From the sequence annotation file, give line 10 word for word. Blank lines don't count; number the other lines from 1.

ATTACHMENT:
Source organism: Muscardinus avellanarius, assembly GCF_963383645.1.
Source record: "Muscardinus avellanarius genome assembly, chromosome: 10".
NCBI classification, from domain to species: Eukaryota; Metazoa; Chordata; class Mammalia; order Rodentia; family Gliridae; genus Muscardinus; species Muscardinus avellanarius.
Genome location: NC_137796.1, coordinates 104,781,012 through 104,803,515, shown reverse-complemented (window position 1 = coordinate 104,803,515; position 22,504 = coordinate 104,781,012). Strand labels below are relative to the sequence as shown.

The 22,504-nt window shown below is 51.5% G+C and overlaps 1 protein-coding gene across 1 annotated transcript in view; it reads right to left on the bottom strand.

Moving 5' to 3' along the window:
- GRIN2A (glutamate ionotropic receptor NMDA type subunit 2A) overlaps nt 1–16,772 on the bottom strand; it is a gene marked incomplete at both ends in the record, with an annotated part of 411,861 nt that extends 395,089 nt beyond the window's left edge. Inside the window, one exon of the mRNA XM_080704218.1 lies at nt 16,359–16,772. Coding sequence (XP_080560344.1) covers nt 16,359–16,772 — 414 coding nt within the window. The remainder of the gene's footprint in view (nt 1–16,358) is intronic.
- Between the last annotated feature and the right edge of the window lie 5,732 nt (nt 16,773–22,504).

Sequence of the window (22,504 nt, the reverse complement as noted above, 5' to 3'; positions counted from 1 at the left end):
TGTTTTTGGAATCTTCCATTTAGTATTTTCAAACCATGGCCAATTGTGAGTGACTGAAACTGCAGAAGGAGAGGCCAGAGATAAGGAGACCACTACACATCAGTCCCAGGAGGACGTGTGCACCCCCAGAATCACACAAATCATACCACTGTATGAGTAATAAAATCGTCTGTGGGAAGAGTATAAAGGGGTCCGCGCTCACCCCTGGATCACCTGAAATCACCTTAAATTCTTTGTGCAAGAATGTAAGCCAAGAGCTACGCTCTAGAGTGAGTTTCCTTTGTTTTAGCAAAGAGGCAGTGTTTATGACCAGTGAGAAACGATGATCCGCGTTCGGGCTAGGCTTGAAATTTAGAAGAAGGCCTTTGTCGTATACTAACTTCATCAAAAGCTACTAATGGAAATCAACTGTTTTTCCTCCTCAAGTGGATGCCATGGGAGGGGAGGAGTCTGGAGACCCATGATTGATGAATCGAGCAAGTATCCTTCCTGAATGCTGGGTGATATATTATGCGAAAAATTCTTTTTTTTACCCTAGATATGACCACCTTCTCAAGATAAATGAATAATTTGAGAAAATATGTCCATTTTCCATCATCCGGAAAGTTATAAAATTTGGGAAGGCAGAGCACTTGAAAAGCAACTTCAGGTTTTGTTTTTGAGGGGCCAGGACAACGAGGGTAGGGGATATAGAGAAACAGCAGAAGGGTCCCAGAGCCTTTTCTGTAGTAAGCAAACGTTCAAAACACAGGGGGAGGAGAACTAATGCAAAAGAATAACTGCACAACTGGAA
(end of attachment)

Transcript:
TGTTTTTGGAATCTTCCATTTAGTATTTTCAAACCATGGCCAATTGTGAGTGACTGAAACTGCAGAAGGAGAGGCCAGAGATAAGGAGACCACTACACATCAGTCCCAGGAGGACGTGTGCACCCCCAGAATCACACAAATCATACCACTGTATGAGTAATAAAATCGTCTGTGGGAAGAGTATAAAGGGGTCCGCGCTCACCCCTGGATCACCTGAAATCACCTTAAATTCTTTGTGCAAGAATGTAAGCCAAGAGCTACGCTCTAGAGTGAGTTTCCTTTGTTTTAGCAAAGAGGCAGTGTTTATGACCAGTGAGAAACGATGATCCGCGTTCGGGCTAGGCTTGAAATTTAGAAGAAGGCCTTTGTCGTATACTAACTTCATCAAAAGCTACTAATGGAAATCAACTGTTTTTCCTCCTCAAGTGGATGCCATGGGAGGGGAGGAGTCTGGAGACCCATGATTGATGAATCGAGCAAGTATCCTTCCTGAATGCTGGGTGATATATTATGCGAAAAATTCTTTTTTTTACCCTAGATATGACCACCTTCTCAAGATAAATGAATAATTTGAGAAAATATGTCCATTTTCCATCATCCGGAAAGTTATAAAATTTGGGAAGGCAGAGCACTTGAAAAGCAACTTCAGGTTTTGTTTTTGAGGGGCCAGGACAACGAGGGTAGGGGATATAGAGAAACAGCAGAAGGGTCCCAGAGCCTTTTCTGTAGTAAGCAAACGTTCAAAACACAGGGGGAGGAGAACTAATGCAAAAGAATAACTGCACAACTGGAA